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Type I Ostertagiasis in Yearling Steers

BR Watt, District Veterinarian, Tablelands Livestock Health and Pest Authority and J Eppleston, Project Officer, Tablelands Livestock and Pest Authority

Posted Flock & Herd August 2009


Type 1 ostertagiasis typically occurs in the winter and spring in 13-18 month old beef weaners. On the central tablelands where most calves are weaned in the autumn, unless preventative measures are taken, infective larvae become increasingly available on winter and spring pastures. This can lead to mature worm populations of 0.5 million, worm egg counts from 100 to 1000 epg and diarrhoea, weight loss and some deaths in affected cattle (Anderson et al., 1983).


A part-time cattle producer from near Hampton on the central tablelands of NSW called in early December 2008 because, over the previous two months, six of a mob of 41 young cattle became weak and died and most of the remainder showed evidence of diarrhoea and failure to thrive. The cattle, run as one mob, consisted mainly of 15 month old homebred Angus and Angus cross steers although 14 Herefords of a similar age, purchased one year previously, were included, as were a few older cows.

The homebred portion of the steers, born in spring 2007, were self-weaned and had never been drenched. The owner had also not drenched the bought in mob. The owner had never treated them to control liver fluke and had not supplemented them with selenium. The mob had been set stocked for several months on a short green mixed ryegrass, native grass, and clover pasture.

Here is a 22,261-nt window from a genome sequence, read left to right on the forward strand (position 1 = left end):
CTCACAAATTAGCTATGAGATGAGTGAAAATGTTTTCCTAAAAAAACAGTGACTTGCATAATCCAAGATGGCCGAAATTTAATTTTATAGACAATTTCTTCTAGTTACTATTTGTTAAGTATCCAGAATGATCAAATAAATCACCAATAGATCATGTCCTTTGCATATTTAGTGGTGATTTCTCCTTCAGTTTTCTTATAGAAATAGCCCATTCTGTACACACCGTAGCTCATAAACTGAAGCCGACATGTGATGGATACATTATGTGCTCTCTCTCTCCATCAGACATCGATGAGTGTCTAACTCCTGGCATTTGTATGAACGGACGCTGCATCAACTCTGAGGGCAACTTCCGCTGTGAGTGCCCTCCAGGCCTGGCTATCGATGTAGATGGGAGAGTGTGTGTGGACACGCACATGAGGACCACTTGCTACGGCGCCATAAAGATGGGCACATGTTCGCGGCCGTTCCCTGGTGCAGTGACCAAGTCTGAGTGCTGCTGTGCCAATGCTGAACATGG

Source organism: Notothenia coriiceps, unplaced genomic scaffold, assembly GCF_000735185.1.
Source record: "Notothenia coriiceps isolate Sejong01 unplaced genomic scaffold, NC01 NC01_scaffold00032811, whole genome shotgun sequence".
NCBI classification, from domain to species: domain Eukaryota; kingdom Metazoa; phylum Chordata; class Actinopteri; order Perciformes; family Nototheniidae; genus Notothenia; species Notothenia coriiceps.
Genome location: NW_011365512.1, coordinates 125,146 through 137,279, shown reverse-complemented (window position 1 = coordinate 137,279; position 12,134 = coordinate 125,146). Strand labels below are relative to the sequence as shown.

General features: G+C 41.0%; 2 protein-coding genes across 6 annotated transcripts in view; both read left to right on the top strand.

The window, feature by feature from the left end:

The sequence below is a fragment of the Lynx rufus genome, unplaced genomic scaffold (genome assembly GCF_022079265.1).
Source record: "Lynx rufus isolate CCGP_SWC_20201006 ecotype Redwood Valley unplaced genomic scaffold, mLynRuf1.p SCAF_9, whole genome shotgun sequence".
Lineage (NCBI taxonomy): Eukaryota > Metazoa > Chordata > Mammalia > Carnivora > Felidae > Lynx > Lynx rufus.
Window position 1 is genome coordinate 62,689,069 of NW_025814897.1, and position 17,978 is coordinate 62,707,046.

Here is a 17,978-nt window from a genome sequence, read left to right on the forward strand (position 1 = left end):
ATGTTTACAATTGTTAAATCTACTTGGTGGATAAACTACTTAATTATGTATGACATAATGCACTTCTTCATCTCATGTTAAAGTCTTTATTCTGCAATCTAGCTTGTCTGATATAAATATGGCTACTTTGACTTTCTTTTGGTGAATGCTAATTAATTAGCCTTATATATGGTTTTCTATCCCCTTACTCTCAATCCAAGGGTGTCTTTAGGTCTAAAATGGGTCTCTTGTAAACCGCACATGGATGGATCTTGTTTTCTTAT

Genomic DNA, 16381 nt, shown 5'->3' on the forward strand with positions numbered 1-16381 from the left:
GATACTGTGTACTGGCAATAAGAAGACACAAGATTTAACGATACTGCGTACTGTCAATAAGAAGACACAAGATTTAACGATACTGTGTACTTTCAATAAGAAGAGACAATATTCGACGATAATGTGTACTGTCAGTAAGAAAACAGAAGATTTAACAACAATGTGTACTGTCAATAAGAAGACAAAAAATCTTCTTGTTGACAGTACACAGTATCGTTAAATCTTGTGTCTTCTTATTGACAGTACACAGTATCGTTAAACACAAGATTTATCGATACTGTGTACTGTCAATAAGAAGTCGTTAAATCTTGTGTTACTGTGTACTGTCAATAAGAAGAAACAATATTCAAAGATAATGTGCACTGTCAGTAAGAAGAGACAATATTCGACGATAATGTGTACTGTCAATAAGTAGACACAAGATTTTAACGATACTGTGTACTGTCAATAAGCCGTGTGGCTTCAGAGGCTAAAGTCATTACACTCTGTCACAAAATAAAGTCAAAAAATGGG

Clinical findings

Five affected steers were physically examined and the remainder of the mob was inspected. The steers that were examined were estimated to weigh between 150 and 220kg. All were in thin body condition with a rough hair coat. All had evidence of watery diarrhoea. The calf identified with a green tag was noticeably weak and listless. It also had pale mucous membranes and had profuse watery diarrhoea. The calf identified with tag numbered 21 also had crusty skin around the nose and dry skin along the back. This was presumed to be due to some exposure to St Johns wart through a fence. None were febrile and none had oral erosions.

On inspection of the remainder of the mob, most of the cattle of similar age were affected. Some showed evidence of sub-mandibular oedema. The few mature cows in the mob were in good body condition with smooth coats.

Image of emaciated weaner cattle

Five steers affected by Type 1 ostertagiasis


Sample PP PCV FWEC Pepsin GSHPx Vit B12 PACE Fluke Fluke
Units g/L % epg 0-5.0 40-300 130-500 epg ELISA S/P
Normals 70-85 30-40 u/L U/gHb pmol/L
21 47 19 660 23.5 12 288 negative 0 <30
10 49 29 260 47.3 10 166 negative 0 <30
13 67 35 660 22.3 13 184 negative 0 38
18 44 32 920 80.5 14 571 negative 0 <30
green tag 34 10 880 16.9 25 213 negative 0 <30
mean 48.2 25 676 38.1 14.8 284.4 0

Total plasma protein and in 3/5 cases the PCV, were depressed. The faecal worm egg counts were also high averaging 676 epg. Pepsin levels were markedly elevated. Glutathione peroxidise levels were low, consistent with selenium deficiency. Pestivirus, fascioliasis and cobalt deficiency all encountered on the central tablelands were ruled out based on laboratory findings.